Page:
I want to present a few tips I have for presenting at technical conferences, specifically at iOS / Mac-focused technical conferences. This isn’t going to be a list of tips on speaking — you can go to Toastmasters for that — just a few things I’ve picked up or think are important.
Have your slides and code posted online by the start of your session
They have to be ready by then anyway, right? Right? So take a few extra minutes to make sure they’re uploaded someplace where they can be shared whether that’s GitHub, DropBox, or your website. There are plenty of free options available, so there are no excuses. How many times have you heard during a session, “I’ll post the slides/code soon” and then how often do you remember to go back and check later to download them?
Bring a few thumb drives with your slides/code on them
Many times conference WiFi is slow, flaky, or nonexistent. Having your materials available online doesn’t necessarily help if your attendees can’t access them immediately. Small capacity flash drives are super cheap nowadays, so buy a few and take a few minutes to copy over your slides and code just before the talk (you know, just after you finish finalizing them). Attach ribbons or spray-paint them hot pink to help keep track of them.
Bring all your converters, adapters, cables, and chargers
Bring more than you think you’ll need. If the conference projector is VGA, then you’ll definitely want your mini DisplayPort to VGA adapter, but you should also bring your other adapters and maybe an HDMI cable just in case. And if you’re running any iOS apps and have either an iPhone 4S or an iPad 2 or newer, then bring adapters (VGA and/or HDMI) so that you can project directly from the device via AirPlay Mirroring if necessary. (You never know when Xcode might refuse to run your code in the Simulator.) The Apple Digital AV Adapter (HDMI) is especially useful as the only one that lets your do video out from your iOS device simultaneously while debugging or running Instruments from your MacBook over USB, so bring a USB sync cable too. It goes without saying that you should have chargers for your MacBook and iOS devices as well.
Bonus tip: If you use a retina MacBook Pro or a new 2012 MacBook Air to present, remember to pack a MagSafe to MagSafe 2 converter so that you can charge your laptop using the power adapter that’s hopefully installed on the podium.
Have Contingency Plans
If your session relies on live-coding and/or executing sample code from Xcode, what will happen if Xcode refuses to cooperate with you? Do you have the code already compiled on an iOS device (possibly multiple) and the cables necessary to present from it? Do you have git branches or tags for all the major stages of your live-coding demo? If all else fails, do you have slides showing screenshots of what would have happened? Expect the unexpected and you will recover more quickly and gracefully when it inevitably happens.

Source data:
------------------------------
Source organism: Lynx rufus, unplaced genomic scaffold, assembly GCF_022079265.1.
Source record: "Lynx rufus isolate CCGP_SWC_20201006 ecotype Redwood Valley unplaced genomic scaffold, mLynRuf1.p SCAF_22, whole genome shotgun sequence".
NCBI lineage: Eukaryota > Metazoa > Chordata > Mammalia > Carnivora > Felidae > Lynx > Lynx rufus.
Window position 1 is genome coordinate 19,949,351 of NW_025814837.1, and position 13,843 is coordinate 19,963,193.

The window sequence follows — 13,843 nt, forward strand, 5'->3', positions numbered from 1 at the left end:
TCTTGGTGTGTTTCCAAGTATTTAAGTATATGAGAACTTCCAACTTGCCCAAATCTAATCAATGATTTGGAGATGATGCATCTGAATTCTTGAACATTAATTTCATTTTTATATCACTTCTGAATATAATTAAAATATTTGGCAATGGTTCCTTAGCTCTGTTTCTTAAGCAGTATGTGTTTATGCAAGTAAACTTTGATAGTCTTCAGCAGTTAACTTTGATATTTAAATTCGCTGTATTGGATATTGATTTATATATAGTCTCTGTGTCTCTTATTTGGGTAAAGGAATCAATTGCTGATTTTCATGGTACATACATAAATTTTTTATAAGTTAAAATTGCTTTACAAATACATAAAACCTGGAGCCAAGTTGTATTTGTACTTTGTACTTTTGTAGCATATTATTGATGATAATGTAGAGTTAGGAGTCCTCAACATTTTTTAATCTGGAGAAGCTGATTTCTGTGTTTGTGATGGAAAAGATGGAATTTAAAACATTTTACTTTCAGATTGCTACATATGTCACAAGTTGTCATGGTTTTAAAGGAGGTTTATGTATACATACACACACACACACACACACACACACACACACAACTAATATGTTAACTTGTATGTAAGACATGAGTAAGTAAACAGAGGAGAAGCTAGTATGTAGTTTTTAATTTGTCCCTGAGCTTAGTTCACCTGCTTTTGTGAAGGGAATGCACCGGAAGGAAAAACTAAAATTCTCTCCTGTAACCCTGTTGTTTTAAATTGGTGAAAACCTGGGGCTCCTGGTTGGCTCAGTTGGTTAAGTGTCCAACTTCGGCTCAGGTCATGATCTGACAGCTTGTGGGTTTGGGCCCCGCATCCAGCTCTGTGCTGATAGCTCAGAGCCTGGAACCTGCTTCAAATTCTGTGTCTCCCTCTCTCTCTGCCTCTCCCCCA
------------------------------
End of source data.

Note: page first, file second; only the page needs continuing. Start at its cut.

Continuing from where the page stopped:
Rev Your Talk
In an ideal world, every conference presentation would be a new original talk crafted specifically for that conference session. But in reality, good presentations are incredibly time-intensive to create and this just isn’t possible. I’ve been trying to debut 1 new talk for each conference, but even that may not be sustainable long-term. Also, some talks are great and should be shared widely with different audiences, so in that sense, repeating them is perfectly acceptable.
However, you should still rev your talk with each presentation:
- Review your slides and update / correct them as necessary.
- Fix a bug or add a feature to your sample code.
- Make a change based on feedback from the previous rendition of your talk.
- Imagine that someone in your audience attended the previous version of your talk and ask yourself, “What new tidbit of knowledge will I include this time that she didn’t get last time?”
- And run through your talk at least once, even if you’ve already given it a half dozen times before.
Essentially all of the above tips are corollaries derived from the following 2 axioms:
- Be Prepared
- Respect Your Attendees and Value Their Time
As a presenter you have an obligation to provide value to your attendees. In exchange for presenting you are receiving entry to the conference, probably accommodation, and possibly airfare and maybe even a speaker’s fee. But more importantly you will be receiving recognition from your peers and a platform from which to promote yourself, your book, your app, your company, etc. I know you’re busy with your day job, the next great app, your next book or a demanding high-profile consulting client. So is everybody else. You owe it to your audience to put in a modicum of effort (and preferably much more) into each conference appearance.
I encourage you to share your domain-specific knowledge and areas of expertise with the community, and I look forward to seeing you at a tech conference soon.